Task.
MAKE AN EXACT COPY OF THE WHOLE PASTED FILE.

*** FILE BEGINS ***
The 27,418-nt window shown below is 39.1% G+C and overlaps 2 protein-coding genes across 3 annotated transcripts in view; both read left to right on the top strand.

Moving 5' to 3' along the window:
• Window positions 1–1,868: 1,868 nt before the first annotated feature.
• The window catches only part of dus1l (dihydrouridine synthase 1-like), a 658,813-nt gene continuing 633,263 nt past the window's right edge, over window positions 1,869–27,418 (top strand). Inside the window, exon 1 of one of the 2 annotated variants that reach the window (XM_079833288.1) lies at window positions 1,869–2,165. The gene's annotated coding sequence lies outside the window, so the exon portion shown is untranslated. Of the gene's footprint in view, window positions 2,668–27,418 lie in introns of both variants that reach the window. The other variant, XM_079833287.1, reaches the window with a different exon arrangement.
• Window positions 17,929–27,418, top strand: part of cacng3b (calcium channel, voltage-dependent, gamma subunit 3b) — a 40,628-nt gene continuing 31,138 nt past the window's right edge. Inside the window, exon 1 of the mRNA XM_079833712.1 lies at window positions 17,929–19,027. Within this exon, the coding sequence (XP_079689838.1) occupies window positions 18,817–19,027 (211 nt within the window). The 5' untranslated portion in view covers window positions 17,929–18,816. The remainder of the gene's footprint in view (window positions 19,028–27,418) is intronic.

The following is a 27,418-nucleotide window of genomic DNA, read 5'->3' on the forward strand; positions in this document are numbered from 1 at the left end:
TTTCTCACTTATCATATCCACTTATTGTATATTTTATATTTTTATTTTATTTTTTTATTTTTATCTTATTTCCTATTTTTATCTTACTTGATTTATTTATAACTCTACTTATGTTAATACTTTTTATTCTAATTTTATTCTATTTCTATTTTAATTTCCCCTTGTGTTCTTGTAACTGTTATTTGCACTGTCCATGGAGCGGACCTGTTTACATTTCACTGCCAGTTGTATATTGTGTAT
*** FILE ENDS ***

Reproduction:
The 27,418-nt window shown below is 39.1% G+C and overlaps 2 protein-coding genes across 3 annotated transcripts in view; both read left to right on the top strand.

Moving 5' to 3' along the window:
• Window positions 1–1,868: 1,868 nt before the first annotated feature.
• The window catches only part of dus1l (dihydrouridine synthase 1-like), a 658,813-nt gene continuing 633,263 nt past the window's right edge, over window positions 1,869–27,418 (top strand). Inside the window, exon 1 of one of the 2 annotated variants that reach the window (XM_079833288.1) lies at window positions 1,869–2,165. The gene's annotated coding sequence lies outside the window, so the exon portion shown is untranslated. Of the gene's footprint in view, window positions 2,668–27,418 lie in introns of both variants that reach the window. The other variant, XM_079833287.1, reaches the window with a different exon arrangement.
• Window positions 17,929–27,418, top strand: part of cacng3b (calcium channel, voltage-dependent, gamma subunit 3b) — a 40,628-nt gene continuing 31,138 nt past the window's right edge. Inside the window, exon 1 of the mRNA XM_079833712.1 lies at window positions 17,929–19,027. Within this exon, the coding sequence (XP_079689838.1) occupies window positions 18,817–19,027 (211 nt within the window). The 5' untranslated portion in view covers window positions 17,929–18,816. The remainder of the gene's footprint in view (window positions 19,028–27,418) is intronic.

The following is a 27,418-nucleotide window of genomic DNA, read 5'->3' on the forward strand; positions in this document are numbered from 1 at the left end:
TTTCTCACTTATCATATCCACTTATTGTATATTTTATATTTTTATTTTATTTTTTTATTTTTATCTTATTTCCTATTTTTATCTTACTTGATTTATTTATAACTCTACTTATGTTAATACTTTTTATTCTAATTTTATTCTATTTCTATTTTAATTTCCCCTTGTGTTCTTGTAACTGTTATTTGCACTGTCCATGGAGCGGACCTGTTTACATTTCACTGCCAGTTGTATATTGTGTAT